Hot Retail Real Estate Creates Worries in East Hampton

By Sharon Edelson

Published on June 21, 2006

NEW YORK — With the summer season in full swing, retail real estate in tony East Hampton has never been more sought after or expensive, creating a foundation for conflict.

Rents have risen to more than $100 per square foot on the two main shopping drags, Main Street and Newtown Lane, up from $25 a square foot a few years ago, real estate brokers said. Now the vacation spot for many of the rich and famous on Long Island’s East End is in a quandary because national retailers, which many residents oppose, are among the only companies that can afford to open there.

“In the Village of East Hampton, pretty much all of the mom-and-pop retailers are gone, replaced by upscale chains,” said Larry Cantwell, the village administrator. “The general local population is dismayed by the transformation because it’s not their market. They’re not the Gucci market. They might buy Coach, but high-end retail is not where they’re shopping.”

With jewelers on Main Street such as Tiffany & Co., London Jewelers and Mayfair
Jewelers as well as Ralph Lauren and Gucci, some residents complain that East Hampton is starting to look like Madison Avenue or Fifth Avenue. On Newtown Lane, Calypso, Gems of the Past, Scoop Men and Scoop Women are among the shops.

Luxury retailers view East Hampton as a place where power, wealth and fashion intersect.

“Space on Main Street and Newtown Lane is leased very quickly when it comes up,” said Alan Victor, executive vice president of the Lansco Corp., a real estate firm specializing in retail. “Some stores can do $800 to $1,000 a square foot. Everybody is interested in what’s happening there.”

So far, East Hampton has managed to stave off most large national mall chains by limiting the size of buildings — although many locals were dismayed when the green-and-white Starbucks logo appeared at 35 Main Street.

Still, not all national chains want to be in East Hampton. “The market, while high-end, is not high-volume,” Cantwell said, pointing out that the village’s year-round population of 2,000 climbs to about 8,000 in the summer. “That economic force alone will prohibit larger retailers from locating here.”

Most retail spaces are small, another potential deterrent. “The village put restrictions on the total amount of square footage allowed for new buildings,” Cantwell said. “Unless the Gap wants to open a 2,000- or 3,000-square-foot store, they wouldn’t come here.”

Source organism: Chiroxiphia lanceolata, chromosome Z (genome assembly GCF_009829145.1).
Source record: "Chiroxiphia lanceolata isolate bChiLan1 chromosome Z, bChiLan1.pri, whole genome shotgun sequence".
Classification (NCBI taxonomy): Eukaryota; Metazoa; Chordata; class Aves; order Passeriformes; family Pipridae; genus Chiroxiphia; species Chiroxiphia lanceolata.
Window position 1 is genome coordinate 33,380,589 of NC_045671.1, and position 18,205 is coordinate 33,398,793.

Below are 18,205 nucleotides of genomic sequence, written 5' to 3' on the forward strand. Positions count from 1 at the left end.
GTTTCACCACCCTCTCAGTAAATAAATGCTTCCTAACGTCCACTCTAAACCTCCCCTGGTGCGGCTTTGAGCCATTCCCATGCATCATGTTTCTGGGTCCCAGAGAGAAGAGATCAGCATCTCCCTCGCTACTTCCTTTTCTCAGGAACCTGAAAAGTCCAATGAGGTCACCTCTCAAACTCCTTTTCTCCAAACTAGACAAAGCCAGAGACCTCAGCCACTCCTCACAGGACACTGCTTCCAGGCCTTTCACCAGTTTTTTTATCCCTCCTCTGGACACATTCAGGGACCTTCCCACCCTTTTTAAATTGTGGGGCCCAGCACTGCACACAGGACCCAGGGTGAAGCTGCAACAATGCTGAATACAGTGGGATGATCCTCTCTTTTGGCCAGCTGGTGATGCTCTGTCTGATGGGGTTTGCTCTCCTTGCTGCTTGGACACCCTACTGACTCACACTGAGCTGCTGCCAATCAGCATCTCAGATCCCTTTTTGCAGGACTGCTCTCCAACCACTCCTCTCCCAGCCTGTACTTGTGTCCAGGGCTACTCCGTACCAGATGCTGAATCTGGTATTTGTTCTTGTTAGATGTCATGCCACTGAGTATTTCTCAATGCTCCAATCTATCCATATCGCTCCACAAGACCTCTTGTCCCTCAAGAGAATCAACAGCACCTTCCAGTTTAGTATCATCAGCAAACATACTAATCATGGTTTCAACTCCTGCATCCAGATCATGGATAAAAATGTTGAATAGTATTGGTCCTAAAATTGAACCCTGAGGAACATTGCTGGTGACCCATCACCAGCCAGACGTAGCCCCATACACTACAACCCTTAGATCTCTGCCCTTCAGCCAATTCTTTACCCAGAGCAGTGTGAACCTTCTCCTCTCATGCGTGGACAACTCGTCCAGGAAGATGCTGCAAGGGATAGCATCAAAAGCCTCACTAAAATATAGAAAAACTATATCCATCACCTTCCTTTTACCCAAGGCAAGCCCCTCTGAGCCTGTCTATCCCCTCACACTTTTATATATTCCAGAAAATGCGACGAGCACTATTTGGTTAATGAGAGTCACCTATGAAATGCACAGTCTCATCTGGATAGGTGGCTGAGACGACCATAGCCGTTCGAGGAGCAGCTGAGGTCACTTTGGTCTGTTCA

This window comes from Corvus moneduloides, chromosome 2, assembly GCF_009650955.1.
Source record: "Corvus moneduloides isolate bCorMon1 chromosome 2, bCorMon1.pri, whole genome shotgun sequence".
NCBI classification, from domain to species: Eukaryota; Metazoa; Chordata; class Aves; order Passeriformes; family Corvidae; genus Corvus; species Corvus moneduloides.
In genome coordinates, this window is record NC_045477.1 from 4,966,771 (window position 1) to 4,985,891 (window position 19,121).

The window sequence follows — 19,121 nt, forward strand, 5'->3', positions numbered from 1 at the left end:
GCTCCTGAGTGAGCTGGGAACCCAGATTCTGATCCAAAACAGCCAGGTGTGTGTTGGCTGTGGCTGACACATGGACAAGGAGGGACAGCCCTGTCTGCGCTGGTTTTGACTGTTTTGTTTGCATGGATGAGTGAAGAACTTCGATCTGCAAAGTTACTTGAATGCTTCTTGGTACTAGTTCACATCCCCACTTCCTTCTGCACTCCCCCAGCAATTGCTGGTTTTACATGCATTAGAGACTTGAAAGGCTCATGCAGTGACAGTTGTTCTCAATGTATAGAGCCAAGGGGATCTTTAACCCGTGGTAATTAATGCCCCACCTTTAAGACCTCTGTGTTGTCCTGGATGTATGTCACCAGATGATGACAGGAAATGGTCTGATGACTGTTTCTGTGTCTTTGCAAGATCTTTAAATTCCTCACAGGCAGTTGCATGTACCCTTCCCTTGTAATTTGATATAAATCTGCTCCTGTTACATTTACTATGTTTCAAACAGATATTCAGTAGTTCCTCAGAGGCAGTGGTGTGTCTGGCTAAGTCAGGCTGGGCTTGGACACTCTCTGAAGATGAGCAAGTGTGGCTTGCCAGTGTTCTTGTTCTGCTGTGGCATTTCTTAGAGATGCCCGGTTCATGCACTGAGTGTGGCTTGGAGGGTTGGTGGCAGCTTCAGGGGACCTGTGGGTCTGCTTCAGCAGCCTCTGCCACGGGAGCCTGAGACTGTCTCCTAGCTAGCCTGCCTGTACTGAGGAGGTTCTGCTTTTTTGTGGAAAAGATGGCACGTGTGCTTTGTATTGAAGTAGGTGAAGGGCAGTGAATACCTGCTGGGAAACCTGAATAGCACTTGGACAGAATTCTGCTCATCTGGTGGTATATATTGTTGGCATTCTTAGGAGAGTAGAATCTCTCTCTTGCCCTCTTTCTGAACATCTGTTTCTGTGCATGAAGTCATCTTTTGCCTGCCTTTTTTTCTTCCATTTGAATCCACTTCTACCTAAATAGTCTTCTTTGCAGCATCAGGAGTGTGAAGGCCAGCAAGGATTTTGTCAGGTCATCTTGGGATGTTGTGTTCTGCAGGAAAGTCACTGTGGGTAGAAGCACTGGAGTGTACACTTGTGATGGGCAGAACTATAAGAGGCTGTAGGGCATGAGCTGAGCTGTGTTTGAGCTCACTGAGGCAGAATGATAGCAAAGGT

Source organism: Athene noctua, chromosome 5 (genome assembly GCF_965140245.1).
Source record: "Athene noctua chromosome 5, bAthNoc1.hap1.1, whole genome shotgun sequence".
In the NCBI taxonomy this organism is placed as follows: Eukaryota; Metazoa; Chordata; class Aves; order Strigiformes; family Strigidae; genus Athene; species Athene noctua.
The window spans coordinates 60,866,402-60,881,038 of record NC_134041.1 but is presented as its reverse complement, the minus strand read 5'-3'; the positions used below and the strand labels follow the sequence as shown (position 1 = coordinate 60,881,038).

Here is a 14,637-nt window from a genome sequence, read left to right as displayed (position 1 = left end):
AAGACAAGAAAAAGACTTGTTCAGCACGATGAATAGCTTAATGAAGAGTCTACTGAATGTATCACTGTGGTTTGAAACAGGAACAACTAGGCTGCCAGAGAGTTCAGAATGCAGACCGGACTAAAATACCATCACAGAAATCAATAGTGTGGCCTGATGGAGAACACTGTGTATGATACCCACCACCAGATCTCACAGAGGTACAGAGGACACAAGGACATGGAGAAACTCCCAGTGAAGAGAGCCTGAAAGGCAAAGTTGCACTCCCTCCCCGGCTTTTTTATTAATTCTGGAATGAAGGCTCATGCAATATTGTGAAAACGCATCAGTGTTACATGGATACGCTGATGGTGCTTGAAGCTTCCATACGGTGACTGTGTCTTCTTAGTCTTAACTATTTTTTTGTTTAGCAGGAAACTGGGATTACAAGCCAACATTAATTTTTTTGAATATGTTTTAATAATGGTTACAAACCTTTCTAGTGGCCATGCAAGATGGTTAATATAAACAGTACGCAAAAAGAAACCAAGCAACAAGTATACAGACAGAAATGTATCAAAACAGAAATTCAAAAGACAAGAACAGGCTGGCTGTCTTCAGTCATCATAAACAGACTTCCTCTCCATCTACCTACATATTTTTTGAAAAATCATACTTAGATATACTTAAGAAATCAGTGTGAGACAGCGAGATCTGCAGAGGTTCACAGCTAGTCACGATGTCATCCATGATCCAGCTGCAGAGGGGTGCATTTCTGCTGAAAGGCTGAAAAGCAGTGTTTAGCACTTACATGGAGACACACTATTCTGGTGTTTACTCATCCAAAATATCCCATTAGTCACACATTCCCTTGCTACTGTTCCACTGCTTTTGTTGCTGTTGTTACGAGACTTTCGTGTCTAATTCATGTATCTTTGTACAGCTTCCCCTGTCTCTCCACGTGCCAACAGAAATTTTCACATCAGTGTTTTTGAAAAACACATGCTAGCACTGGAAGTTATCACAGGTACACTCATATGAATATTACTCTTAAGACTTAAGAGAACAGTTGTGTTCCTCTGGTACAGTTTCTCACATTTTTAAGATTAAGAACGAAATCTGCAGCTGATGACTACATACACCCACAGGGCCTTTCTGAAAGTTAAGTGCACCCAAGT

Victor, along with Roger E. Eulau, Lansco senior director, leased 20 Main Street, one of the largest buildings in the village, to BCBG, which plans to open a two-level, 4,400-square-foot store next month.

“The rents are hefty,” said Candice Dobbs of Dobbs Associates, who represented BCBG in the deal, without providing details. Book Hampton, the previous tenant, moved to smaller quarters across Main Street “because the rents became too high,” she said.

BCBG, which has kicked its expansion effort into high gear in anticipation of a possible initial public offering in the future, sought an East Hampton address because “it’s just one of the hottest places to be,” a spokesman said, adding that the store will showcase the designer Max Azria collection, BCBG Max Azria and accessories such as handbags, shoes, sunglasses and watches.

Elie Tahari opened a boutique at 48 Main Street two years ago. The designer deemed the market so enticing that he purchased the building at 1 Main Street in February. The 4,500-square-foot, two-level space is now being prepared for a spring 2007 opening.

“For over two years we have had a great presence in East Hampton,” Tahari said. “A larger store at 1 Main Street is a natural evolution for us. There are always significant costs related to the most desirable locations…it’s a simple fact. Main Street is an upscale destination and a premier showplace for luxury brands. Plus, we can offer all our collections in the new address…women’s, men’s, accessories.”

Roberta Freymann this month opened a boutique at 66 Newtown Lane stocked with graphic pillows, beach totes, sun hats and colorful jewelry. Freymann, who has a shop on East 70th Street, said she simply followed her clients to the beach. “For years, customers have been asking for a Hamptons store,” she said.

As for availability, Victor said, “Older leases are coming due and will turn over, but… if a retailer doesn’t have the ability to open the store very quickly, their level of interest gets skewed to April 2007.”

The village is protective of its small-town ambiance. “We have very strict guidelines here with respect to architecture and signage,” Cantwell said. “The community has done as good a job in preserving its space and the character of the buildings. That tends to make it more desirable. Sometimes you become the victim of your own success, and East Hampton has become that. We might complain about [the stores], but you have to look at it as a mixed blessing. Thousands of communities would kill
to have this kind of market.”


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